Mother-Daughter Identity Constructs in "Lady Snowblood" and "Carrie"

  • Kristin A. Hrehor Seoul National University
Keywords: Carrie, Lady Snowblood, Philosophy of film, mother, daughter, identity

Abstract

Both Carrie (1976) and Lady Snowblood (1973) have each received significant attention in critical film theory and philosophical works. However, when considered with the aim of drawing comparisons rather than focusing on established theoretical concerns that prevent or at least obfuscate such a pairing, both films betray the same approach to identity construction with respect to the main female characters. This approach involves the reliance on a narrative construct in which a repressive condition is placed upon the leading women in these films, a condition that, when critically evaluated, may have more widespread implications for how we ought to represent women in film in general. While the interpretations presented here and the value that they hold may overlap with claims already made about such films in non-comparative contexts, the analysis here may serve to foreground certain structural features that make these films warrant renewed attention due to the underlying assumptions implicit in their development about the critical role of a mother with respect to how a daughter defines her own identity.

References

Alexander, Alex E. 1979. “Stephen King’s Carrie - A Universal Fairytale.” The Journal of Popular Culture XIII (2): 282–288.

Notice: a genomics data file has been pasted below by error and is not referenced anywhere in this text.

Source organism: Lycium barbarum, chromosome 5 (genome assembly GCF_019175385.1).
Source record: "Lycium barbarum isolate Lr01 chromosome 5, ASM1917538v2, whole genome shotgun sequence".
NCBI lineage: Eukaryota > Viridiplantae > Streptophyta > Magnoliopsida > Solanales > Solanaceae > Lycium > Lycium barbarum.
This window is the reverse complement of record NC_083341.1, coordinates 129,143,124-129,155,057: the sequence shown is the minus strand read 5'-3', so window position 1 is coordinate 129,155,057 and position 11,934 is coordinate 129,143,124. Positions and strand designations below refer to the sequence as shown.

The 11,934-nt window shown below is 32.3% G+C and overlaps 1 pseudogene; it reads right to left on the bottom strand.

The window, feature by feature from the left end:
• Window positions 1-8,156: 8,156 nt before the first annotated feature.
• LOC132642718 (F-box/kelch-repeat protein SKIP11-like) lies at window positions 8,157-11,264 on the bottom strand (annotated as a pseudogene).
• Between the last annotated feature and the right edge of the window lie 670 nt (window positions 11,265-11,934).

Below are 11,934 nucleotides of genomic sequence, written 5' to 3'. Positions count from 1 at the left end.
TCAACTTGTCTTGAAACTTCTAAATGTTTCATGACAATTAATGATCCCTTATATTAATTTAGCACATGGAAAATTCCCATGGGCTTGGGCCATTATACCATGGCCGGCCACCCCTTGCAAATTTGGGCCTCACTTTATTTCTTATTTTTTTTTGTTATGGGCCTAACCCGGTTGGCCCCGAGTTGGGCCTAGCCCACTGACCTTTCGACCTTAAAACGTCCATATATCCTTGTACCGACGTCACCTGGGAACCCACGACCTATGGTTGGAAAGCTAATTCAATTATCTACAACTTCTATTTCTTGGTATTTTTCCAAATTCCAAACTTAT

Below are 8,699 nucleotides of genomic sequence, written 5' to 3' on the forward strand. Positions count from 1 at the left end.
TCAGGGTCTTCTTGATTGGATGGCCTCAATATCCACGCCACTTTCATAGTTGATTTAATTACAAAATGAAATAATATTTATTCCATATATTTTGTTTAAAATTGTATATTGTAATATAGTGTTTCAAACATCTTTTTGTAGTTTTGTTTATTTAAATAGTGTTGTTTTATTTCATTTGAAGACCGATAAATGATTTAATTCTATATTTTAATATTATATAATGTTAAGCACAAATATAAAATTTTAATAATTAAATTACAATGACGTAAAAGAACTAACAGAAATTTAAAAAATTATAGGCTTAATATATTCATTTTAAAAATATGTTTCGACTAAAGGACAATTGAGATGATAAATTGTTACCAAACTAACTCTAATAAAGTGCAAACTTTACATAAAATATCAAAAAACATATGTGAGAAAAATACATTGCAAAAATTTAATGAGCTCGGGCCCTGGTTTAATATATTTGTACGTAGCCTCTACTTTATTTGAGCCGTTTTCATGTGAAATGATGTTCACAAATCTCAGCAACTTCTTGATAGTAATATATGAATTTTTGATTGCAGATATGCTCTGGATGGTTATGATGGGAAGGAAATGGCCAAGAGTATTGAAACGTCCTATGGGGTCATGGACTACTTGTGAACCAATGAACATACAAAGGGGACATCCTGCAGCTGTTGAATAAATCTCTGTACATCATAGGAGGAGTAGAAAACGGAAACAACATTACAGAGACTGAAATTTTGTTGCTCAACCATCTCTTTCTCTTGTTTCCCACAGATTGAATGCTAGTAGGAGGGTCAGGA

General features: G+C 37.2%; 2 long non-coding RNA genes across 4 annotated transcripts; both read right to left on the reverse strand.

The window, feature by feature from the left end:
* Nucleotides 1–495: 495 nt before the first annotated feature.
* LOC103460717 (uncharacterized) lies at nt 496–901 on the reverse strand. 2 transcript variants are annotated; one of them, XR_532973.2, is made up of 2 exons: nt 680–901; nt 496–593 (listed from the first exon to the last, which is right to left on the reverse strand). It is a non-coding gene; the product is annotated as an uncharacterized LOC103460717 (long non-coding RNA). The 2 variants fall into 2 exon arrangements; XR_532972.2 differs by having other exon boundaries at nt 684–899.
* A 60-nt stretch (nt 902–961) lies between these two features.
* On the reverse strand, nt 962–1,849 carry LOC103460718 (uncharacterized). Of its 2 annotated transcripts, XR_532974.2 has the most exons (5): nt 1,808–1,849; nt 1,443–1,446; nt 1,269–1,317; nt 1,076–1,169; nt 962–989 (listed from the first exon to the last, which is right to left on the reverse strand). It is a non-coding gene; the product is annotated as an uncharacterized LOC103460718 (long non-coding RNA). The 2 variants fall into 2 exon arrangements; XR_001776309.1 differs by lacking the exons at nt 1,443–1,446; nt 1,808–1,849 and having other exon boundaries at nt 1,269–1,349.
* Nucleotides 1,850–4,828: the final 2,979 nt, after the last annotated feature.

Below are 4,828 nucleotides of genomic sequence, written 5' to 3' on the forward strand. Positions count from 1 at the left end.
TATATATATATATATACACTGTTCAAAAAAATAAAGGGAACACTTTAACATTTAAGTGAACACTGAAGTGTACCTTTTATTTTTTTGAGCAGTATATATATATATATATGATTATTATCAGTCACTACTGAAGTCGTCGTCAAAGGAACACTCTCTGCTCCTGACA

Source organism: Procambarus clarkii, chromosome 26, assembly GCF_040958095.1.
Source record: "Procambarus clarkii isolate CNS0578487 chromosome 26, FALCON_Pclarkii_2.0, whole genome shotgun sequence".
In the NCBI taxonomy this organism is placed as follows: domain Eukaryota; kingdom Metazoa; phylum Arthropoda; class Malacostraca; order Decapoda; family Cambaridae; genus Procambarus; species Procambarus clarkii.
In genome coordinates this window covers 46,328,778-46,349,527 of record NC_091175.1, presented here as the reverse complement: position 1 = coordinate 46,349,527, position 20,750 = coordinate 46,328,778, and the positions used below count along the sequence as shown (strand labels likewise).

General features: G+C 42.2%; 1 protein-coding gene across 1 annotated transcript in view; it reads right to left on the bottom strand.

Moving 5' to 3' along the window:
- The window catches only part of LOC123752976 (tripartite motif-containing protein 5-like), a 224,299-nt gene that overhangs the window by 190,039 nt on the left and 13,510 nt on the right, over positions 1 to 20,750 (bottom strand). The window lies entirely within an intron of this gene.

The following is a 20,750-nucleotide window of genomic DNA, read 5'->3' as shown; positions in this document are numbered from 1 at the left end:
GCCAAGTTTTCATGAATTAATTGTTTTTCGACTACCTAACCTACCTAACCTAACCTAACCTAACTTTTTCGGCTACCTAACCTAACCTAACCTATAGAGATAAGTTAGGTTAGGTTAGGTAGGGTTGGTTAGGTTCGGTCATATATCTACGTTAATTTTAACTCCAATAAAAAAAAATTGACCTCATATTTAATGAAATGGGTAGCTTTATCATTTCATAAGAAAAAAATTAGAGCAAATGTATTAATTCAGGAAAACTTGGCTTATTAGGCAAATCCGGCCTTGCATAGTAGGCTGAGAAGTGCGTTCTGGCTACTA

Bolton, Matthew. 2017. “‘Like Oil and Water’: Adaptation as Textuality, Intertextuality, and Metatextuality in Lady Snowblood (Fujita, 1973).” Studies in 20th and 21st Century Literature 42, no. 1.

Carroll, Noël. 1990. A Philosophy of Horror or Paradoxes of the Heart. New York: Routledge.

Choi, Jinhee, and Mattias Frey, eds. 2014. Cine-ethics : ethical dimensions of film theory, practice and spectatorship. New York: Routledge.

Creed, Barbara. 1993. The Monstrous-Feminine: Film, Feminism, Psychoanalysis. New York: Routledge.

De Palma, Brian. 1976. Carrie. Hollywood: MGM.

Fujita, Toshiya. 1973. Lady Snowblood. USA: Toho Co., Ltd., Criterion Collection.

Kozma, Alicia. 2012. “Pinky Violence: Shock, awe and the exploitation of sexual liberation.” Journal of Japanese and Korean Cinema 3 (1): 37–44.

Lindsey, Shelley Stamp. 1991. “Horror, Femininity, and Carrie’s Monstrous Puberty.” Journal of Film and Video 43 (4): 33–44.

Matusa, Paula. 1977. “Corruption and Catastrophe: De Palma’s Carrie.” Film Quarterly 31 (1): 32–38.

Mitchell, Neil. 2013. Devil’s Advocates: Carrie. New York: Columbia University Press.

Mulvey, Laura, and Anna Backman Rogers. 2015. Feminisms: Diversity, Difference and Multiplicity in Contemporary Film Cultures. Amsterdam: Amsterdam University Press.

Platz, Jenny Ann. 2011. “Quentin Tarantino and the revisit of the active women in exploitation films.” Ph.D. diss., San Francisco State University.

Rife, Katie. 2018, Jul. A Tarantino-approved classic gets vibrant new life in The Complete Lady Snowblood. https://film.avclub.com/a-tarantinoapproved-classic-gets-vibrant-new-life-in-t-1798186177.

Sherlock, Ben. 2019, Mar. Quentin Tarantino’s Favorite Movies Of All Time, Ranked. https://screenrant.com/quentin-tarantinos-favoritemovies-time-ranked/.

Published
2020-07-22
Section
Philosophy of film without theory